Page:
Did the powers that be at Comedy Central jump onto the show’s concept immediately, or was it a tough project to get made?
Devin Clark: [Laughs.] I would say that it was not easy. I pitched the show to Dan, actually, when he was an executive in development at Comedy Central. I pitched it as a web show, a short-form kind of “man on the streets” interview show, and I pitched it with a comic. I had drawn all these panels, where each panel had a creature within the panel and, like, eight robots in one panel sitting around and talking about these esoteric topics.
So that alone was a tough sell. I think it took about a year to get that picked up by the head muckety-mucks at Comedy Central, even to get them to let us do a web show. Dan really did a phenomenal job of moving internally and pushing for the show. We got to do six episodes of that, which was called 5 On, through Atom Films, with a really funny crew of writers and voice actors, including Nick Kroll, John Mulaney, and Pete Holmes. That show and that idea of creatures treated as normal citizens was the seed of the Ugly Americans premise, which then took about another year after 5 On came out to work into a pilot. So, it’s been a while. [Laughs.] It’s been a four-year process.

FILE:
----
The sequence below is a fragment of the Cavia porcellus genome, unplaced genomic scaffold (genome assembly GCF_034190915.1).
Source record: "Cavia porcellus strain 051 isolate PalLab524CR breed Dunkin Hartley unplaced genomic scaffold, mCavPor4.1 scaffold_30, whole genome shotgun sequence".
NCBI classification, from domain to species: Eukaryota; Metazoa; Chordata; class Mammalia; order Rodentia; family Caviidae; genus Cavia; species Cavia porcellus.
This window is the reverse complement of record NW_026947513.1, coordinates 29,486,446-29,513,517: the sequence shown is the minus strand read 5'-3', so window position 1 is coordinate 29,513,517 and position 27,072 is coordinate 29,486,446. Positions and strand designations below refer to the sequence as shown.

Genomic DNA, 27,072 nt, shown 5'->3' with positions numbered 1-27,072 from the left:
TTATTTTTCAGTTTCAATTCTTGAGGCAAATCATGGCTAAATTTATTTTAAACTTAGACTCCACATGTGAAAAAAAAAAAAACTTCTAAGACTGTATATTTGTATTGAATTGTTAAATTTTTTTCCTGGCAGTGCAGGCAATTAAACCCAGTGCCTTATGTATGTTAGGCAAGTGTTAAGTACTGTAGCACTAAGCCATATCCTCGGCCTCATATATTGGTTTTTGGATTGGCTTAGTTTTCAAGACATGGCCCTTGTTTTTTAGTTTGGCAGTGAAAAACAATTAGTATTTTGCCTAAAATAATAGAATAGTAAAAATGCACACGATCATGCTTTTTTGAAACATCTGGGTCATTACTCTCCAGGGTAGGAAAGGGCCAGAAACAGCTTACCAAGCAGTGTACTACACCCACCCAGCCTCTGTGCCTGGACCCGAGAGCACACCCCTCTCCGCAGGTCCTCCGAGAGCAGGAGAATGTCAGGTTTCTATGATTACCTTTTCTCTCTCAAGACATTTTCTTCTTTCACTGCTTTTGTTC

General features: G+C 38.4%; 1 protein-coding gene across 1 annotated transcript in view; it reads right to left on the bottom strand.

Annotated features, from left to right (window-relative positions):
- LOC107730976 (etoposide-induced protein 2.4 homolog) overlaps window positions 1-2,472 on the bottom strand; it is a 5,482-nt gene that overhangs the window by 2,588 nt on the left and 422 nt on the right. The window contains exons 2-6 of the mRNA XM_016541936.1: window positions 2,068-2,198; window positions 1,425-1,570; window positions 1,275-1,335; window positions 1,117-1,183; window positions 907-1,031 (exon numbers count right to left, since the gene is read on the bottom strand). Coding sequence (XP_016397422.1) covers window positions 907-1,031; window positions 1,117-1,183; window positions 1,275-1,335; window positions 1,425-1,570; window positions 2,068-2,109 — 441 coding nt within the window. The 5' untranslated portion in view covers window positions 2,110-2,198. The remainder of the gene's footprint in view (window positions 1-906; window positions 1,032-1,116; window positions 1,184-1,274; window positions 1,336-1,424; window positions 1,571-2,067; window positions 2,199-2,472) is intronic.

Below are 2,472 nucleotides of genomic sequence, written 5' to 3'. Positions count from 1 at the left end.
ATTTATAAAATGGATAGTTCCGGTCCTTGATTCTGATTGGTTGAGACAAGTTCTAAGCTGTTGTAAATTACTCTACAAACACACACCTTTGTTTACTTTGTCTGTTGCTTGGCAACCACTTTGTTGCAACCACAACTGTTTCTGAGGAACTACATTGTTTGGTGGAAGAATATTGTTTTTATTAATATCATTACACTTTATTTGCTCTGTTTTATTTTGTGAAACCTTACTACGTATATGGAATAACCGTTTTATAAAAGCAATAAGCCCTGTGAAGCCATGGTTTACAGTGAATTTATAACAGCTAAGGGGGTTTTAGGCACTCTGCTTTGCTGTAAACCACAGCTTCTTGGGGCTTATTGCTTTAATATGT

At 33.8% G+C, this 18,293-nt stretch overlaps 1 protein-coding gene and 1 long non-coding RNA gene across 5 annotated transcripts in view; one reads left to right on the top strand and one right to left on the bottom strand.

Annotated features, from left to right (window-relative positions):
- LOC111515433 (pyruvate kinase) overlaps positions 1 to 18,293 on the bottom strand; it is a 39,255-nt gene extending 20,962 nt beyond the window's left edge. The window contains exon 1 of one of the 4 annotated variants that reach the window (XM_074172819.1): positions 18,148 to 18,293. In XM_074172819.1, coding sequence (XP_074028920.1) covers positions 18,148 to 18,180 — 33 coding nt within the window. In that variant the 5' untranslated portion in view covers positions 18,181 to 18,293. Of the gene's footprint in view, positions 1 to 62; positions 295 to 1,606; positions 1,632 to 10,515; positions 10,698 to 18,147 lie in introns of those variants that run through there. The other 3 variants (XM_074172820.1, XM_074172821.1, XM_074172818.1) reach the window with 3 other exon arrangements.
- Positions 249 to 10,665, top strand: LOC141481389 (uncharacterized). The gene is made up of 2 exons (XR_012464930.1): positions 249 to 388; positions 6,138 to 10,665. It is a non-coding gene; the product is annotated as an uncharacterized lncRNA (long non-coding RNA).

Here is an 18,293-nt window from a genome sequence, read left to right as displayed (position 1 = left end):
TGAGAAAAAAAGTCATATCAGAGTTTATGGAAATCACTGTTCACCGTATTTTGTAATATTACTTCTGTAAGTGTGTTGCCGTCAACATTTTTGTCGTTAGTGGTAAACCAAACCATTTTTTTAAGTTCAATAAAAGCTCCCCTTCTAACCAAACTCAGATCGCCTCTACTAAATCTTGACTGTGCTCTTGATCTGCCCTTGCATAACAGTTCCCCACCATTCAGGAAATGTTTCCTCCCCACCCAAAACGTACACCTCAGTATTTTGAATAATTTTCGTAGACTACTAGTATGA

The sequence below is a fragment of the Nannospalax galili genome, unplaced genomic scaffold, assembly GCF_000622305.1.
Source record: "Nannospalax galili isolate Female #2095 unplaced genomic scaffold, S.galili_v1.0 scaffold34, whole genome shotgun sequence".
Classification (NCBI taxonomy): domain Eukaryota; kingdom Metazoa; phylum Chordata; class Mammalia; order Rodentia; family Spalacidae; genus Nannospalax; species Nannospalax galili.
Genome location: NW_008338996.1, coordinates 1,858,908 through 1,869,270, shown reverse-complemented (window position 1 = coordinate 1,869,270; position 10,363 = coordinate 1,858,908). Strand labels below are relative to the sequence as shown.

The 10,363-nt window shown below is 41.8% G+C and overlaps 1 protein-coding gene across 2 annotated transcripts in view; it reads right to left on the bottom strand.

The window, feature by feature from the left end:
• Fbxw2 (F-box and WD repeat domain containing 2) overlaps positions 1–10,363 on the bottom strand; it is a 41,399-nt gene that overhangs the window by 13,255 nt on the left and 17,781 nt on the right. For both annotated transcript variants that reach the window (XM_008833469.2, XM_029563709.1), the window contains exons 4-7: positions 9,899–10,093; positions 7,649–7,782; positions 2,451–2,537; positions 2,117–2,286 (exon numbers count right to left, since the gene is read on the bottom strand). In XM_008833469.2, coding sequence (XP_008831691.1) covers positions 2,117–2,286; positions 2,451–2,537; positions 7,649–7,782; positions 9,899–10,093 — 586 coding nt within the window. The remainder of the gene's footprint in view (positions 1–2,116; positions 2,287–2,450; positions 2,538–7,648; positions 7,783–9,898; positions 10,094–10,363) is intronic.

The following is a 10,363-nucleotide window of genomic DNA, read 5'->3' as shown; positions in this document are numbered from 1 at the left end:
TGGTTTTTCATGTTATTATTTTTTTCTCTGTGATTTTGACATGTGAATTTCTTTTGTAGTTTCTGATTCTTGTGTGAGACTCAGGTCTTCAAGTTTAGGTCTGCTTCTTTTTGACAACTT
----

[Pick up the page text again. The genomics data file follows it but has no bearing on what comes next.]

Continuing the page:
Dan, when he first presented the idea to you, did you immediately get excited?
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The genre worlds of horror and fantasy have so many monsters and character types to choose from, and Ugly Americans has an insane amount of diverse characters. How’d you go about deciding which monsters to develop main characters from and which to only use as bit players?
Who can forget the girl from the first season with no head and eleven boobs covering her upper body?
It seems like you guys have free reign to be as wild and inventive with the show as possible. Do you make sure to keep some kind of filter on it while dreaming up the characters and bizarre set-ups?
When you guys sat down to map out this second season, did you look back at last season and find things you wanted to improve upon?
Tonight’s season premiere, “Wet Hot Demonic Summer”, gives some background about Leonard, the drunken wizard, and also my favorite character—definitely not mad at that.
And in a clever bit of timely satire, his new “kid” looks and talks a hell of a lot like Harry Potter.
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Ugly Americans has its loyal audience, but it’s still growing, in terms of establishing a bigger fan base. Are you guys happy with the growth pace so far?
Well, let’s get them excited right now—what’s in store for this new season?
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Devin ClarkInvasion Of The Body SnatchersWall Street